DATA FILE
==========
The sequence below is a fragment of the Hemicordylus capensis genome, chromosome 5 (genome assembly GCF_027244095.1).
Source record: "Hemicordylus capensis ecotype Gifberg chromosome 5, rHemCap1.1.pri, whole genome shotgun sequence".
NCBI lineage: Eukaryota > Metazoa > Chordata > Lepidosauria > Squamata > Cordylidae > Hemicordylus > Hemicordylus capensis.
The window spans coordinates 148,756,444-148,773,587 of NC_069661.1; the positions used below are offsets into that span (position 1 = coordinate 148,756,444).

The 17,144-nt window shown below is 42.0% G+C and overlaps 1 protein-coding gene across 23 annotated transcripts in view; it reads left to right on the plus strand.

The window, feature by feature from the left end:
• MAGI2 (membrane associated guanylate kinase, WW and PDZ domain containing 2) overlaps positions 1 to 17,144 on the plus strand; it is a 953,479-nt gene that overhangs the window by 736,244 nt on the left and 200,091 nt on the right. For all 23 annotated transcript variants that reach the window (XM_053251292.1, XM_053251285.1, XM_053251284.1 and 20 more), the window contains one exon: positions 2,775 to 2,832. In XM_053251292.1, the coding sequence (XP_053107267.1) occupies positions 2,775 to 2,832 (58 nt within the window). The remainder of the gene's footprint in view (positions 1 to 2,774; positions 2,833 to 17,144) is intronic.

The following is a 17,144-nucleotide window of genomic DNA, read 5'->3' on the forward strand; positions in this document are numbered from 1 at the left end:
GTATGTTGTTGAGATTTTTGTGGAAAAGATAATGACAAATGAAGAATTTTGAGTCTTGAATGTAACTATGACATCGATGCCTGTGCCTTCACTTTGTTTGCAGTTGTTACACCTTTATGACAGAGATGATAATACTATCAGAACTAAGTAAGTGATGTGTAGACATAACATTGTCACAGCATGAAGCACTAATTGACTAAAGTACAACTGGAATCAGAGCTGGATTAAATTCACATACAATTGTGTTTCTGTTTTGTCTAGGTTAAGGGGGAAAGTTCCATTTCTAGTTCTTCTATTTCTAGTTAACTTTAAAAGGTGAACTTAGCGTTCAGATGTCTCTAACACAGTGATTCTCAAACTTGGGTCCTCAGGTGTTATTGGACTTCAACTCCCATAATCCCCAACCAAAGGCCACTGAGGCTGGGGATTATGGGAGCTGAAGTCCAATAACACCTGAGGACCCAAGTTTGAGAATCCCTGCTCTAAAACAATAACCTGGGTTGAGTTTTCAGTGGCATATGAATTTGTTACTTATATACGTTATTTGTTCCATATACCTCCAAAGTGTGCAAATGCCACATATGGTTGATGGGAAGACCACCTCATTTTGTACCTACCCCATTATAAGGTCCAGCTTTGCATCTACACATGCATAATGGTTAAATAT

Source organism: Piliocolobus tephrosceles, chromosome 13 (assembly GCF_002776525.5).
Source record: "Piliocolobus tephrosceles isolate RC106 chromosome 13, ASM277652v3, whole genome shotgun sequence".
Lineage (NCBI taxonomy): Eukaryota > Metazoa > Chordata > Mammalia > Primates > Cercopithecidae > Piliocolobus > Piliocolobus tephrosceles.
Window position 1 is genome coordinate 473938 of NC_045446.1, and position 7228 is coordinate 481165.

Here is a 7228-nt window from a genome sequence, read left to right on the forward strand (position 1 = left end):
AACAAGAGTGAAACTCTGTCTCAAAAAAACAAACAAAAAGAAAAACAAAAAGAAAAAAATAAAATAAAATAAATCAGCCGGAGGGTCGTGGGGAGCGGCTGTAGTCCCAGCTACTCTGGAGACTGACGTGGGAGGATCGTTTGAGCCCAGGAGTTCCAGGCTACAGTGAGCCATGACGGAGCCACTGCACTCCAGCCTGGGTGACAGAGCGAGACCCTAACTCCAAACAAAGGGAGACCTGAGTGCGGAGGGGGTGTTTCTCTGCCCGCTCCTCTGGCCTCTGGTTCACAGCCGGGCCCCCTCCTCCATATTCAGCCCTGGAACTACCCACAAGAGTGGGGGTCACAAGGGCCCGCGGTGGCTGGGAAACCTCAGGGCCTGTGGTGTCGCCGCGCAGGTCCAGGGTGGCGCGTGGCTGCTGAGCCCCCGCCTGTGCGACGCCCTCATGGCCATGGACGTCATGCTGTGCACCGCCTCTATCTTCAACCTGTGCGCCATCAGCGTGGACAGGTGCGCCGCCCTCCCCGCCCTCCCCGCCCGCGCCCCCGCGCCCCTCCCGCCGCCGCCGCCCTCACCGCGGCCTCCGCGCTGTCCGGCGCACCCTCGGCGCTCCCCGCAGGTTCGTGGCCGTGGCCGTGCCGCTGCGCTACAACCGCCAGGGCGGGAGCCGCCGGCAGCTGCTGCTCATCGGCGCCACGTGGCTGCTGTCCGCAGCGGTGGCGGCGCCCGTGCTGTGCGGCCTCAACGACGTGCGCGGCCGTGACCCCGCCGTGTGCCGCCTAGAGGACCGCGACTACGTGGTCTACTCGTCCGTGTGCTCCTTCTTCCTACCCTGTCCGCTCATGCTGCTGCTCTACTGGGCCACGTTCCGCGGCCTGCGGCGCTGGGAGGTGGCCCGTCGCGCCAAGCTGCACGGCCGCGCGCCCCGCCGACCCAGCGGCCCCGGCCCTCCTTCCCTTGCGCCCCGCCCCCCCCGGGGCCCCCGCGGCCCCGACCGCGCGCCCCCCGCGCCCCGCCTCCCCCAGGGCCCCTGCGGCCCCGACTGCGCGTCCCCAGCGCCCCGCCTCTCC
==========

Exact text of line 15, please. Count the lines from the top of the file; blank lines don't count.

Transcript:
AACAAGAGTGAAACTCTGTCTCAAAAAAACAAACAAAAAGAAAAACAAAAAGAAAAAAATAAAATAAAATAAATCAGCCGGAGGGTCGTGGGGAGCGGCTGTAGTCCCAGCTACTCTGGAGACTGACGTGGGAGGATCGTTTGAGCCCAGGAGTTCCAGGCTACAGTGAGCCATGACGGAGCCACTGCACTCCAGCCTGGGTGACAGAGCGAGACCCTAACTCCAAACAAAGGGAGACCTGAGTGCGGAGGGGGTGTTTCTCTGCCCGCTCCTCTGGCCTCTGGTTCACAGCCGGGCCCCCTCCTCCATATTCAGCCCTGGAACTACCCACAAGAGTGGGGGTCACAAGGGCCCGCGGTGGCTGGGAAACCTCAGGGCCTGTGGTGTCGCCGCGCAGGTCCAGGGTGGCGCGTGGCTGCTGAGCCCCCGCCTGTGCGACGCCCTCATGGCCATGGACGTCATGCTGTGCACCGCCTCTATCTTCAACCTGTGCGCCATCAGCGTGGACAGGTGCGCCGCCCTCCCCGCCCTCCCCGCCCGCGCCCCCGCGCCCCTCCCGCCGCCGCCGCCCTCACCGCGGCCTCCGCGCTGTCCGGCGCACCCTCGGCGCTCCCCGCAGGTTCGTGGCCGTGGCCGTGCCGCTGCGCTACAACCGCCAGGGCGGGAGCCGCCGGCAGCTGCTGCTCATCGGCGCCACGTGGCTGCTGTCCGCAGCGGTGGCGGCGCCCGTGCTGTGCGGCCTCAACGACGTGCGCGGCCGTGACCCCGCCGTGTGCCGCCTAGAGGACCGCGACTACGTGGTCTACTCGTCCGTGTGCTCCTTCTTCCTACCCTGTCCGCTCATGCTGCTGCTCTACTGGGCCACGTTCCGCGGCCTGCGGCGCTGGGAGGTGGCCCGTCGCGCCAAGCTGCACGGCCGCGCGCCCCGCCGACCCAGCGGCCCCGGCCCTCCTTCCCTTGCGCCCCGCCCCCCCCGGGGCCCCCGCGGCCCCGACCGCGCGCCCCCCGCGCCCCGCCTCCCCCAGGGCCCCTGCGGCCCCGACTGCGCGTCCCCAGCGCCCCGCCTCTCC